For several weeks now, the Pennsylvania Department of Transportation has been dumping plastic waste onto the roadway near a state park – and that is actually a good thing.
[Above photo by PennDOT]
PennDOT is wrapping up a pilot project that uses pellets (seen in above photo) made from grocery bags, milk jugs, and other recyclable plastics in an asphalt reconstruction project. The pellets are being added to the asphalt in two quarter-mile test sections of the project at the entrance to Ridley Creek State Park, about 15 miles west of Philadelphia.
The expected benefits from this project – due to wrap up by the end of November – include diverting waste plastics from landfills, helping to establish a market for recycled plastics, and extending the useful life of asphalt pavements.
“We are very pleased when we can pursue innovations bringing benefits to the public, our transportation assets, and our environment,” Mike Keiser, PennDOT’s acting deputy secretary for highway administration, explained in a recent news release.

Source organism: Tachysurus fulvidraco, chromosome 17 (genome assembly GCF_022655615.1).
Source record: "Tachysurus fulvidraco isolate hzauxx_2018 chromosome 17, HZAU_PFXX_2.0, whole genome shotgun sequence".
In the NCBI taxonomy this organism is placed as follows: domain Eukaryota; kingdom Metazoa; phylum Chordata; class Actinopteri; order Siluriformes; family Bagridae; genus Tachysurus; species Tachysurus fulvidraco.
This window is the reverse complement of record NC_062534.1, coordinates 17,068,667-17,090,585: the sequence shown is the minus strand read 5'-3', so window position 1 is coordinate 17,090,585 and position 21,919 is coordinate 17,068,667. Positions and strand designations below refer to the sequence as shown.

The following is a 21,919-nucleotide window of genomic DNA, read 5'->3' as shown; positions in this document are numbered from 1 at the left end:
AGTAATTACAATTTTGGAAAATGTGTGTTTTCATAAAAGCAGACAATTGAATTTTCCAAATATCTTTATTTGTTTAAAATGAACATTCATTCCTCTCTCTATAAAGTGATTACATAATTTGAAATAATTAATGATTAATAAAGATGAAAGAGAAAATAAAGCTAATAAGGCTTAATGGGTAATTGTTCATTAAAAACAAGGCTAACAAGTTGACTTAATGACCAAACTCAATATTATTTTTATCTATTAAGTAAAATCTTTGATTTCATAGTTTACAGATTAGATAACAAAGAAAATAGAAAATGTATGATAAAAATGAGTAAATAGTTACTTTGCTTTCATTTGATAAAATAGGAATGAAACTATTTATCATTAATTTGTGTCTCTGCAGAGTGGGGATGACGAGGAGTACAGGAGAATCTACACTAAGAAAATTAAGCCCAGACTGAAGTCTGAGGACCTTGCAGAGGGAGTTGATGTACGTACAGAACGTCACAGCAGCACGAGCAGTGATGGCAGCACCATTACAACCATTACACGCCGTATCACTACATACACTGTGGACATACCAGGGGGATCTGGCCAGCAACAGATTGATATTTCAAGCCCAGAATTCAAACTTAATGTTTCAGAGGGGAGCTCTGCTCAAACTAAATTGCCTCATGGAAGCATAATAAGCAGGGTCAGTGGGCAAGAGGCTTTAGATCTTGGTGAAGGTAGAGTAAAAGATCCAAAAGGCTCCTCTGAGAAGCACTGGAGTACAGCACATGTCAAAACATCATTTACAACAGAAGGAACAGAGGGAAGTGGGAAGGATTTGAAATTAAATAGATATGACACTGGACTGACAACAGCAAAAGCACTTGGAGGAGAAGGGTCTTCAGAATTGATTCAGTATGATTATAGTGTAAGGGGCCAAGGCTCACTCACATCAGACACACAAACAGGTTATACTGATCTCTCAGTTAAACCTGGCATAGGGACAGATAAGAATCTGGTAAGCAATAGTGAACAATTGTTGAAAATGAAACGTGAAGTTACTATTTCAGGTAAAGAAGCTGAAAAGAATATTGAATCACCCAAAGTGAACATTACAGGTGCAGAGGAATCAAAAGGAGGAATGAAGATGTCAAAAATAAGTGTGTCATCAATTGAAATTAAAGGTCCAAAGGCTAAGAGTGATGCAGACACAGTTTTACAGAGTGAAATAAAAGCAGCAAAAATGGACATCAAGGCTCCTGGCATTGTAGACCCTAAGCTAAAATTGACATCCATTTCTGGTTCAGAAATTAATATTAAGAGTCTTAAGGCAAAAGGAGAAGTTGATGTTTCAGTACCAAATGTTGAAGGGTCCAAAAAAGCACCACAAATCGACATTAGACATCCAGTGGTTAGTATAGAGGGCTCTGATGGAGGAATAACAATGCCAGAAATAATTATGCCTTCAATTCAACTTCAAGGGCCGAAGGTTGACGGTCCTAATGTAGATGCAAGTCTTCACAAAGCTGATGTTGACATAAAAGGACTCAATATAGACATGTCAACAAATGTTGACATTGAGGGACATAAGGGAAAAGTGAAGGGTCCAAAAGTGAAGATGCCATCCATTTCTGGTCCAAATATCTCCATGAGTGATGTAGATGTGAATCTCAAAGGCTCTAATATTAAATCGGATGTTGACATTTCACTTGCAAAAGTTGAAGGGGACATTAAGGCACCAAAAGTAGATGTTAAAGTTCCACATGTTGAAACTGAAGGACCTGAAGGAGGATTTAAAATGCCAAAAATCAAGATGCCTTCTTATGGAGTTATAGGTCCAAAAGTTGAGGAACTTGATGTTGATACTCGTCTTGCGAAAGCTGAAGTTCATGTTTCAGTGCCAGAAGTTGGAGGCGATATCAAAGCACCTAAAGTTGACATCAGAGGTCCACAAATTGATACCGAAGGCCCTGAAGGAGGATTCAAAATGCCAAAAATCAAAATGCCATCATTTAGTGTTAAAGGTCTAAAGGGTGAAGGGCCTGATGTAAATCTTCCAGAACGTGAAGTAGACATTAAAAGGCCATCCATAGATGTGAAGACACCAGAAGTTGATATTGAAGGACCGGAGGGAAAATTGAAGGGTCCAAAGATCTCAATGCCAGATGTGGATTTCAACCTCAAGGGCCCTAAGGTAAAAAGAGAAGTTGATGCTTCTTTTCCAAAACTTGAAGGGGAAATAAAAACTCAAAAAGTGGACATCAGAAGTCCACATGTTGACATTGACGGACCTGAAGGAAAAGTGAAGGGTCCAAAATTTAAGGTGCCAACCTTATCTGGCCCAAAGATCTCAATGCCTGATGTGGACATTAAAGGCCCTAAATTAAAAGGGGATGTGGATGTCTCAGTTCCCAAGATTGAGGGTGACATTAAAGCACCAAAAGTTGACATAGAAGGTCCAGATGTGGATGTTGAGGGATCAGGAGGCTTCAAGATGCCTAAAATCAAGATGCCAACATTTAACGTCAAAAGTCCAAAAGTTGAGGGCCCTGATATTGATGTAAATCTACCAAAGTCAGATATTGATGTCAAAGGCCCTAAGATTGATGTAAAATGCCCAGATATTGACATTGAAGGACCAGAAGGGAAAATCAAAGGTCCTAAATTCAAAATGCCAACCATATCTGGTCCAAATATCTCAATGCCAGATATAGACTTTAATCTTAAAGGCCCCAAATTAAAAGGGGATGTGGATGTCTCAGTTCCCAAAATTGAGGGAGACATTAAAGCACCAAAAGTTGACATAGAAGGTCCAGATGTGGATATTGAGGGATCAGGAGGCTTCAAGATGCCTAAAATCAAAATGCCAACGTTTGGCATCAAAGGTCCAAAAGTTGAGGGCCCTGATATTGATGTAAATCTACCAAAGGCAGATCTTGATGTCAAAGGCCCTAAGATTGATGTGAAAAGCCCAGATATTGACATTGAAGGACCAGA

The pellets are comprised of high-density and low-density polyethylene – known colloquially as Number 2 and 4 plastics, respectively – plus an additive. Common Number 2 plastic products include milk jugs, shampoo bottles, and some plastic toys. Number 4 plastics, by contrast, are lighter and best known for making grocery bags, shrink-wrap, and bread bags to package.
[Click here to learn more about how to recycle different types of plastic.]
First, those pellets are mixed together with recycled asphalt pavement or RAP, which is then heated and applied to the road surface. The entire process is “relatively consistent with conventional pavement preparation processes,” noted PennDOT Press Secretary Alexis Campbell.
The amount of pellet material can vary from job to job, usually comprising two to four percent of the asphalt binder, Campbell said. If a project uses the maximum amount of pellet material in an application, that can translate to up to three million plastic grocery bags per mile paved.
As PennDOT evaluates the project for performance and environmental properties, it is also looking for other suitable roadway locations for testing “plastic asphalt,” Campbell said.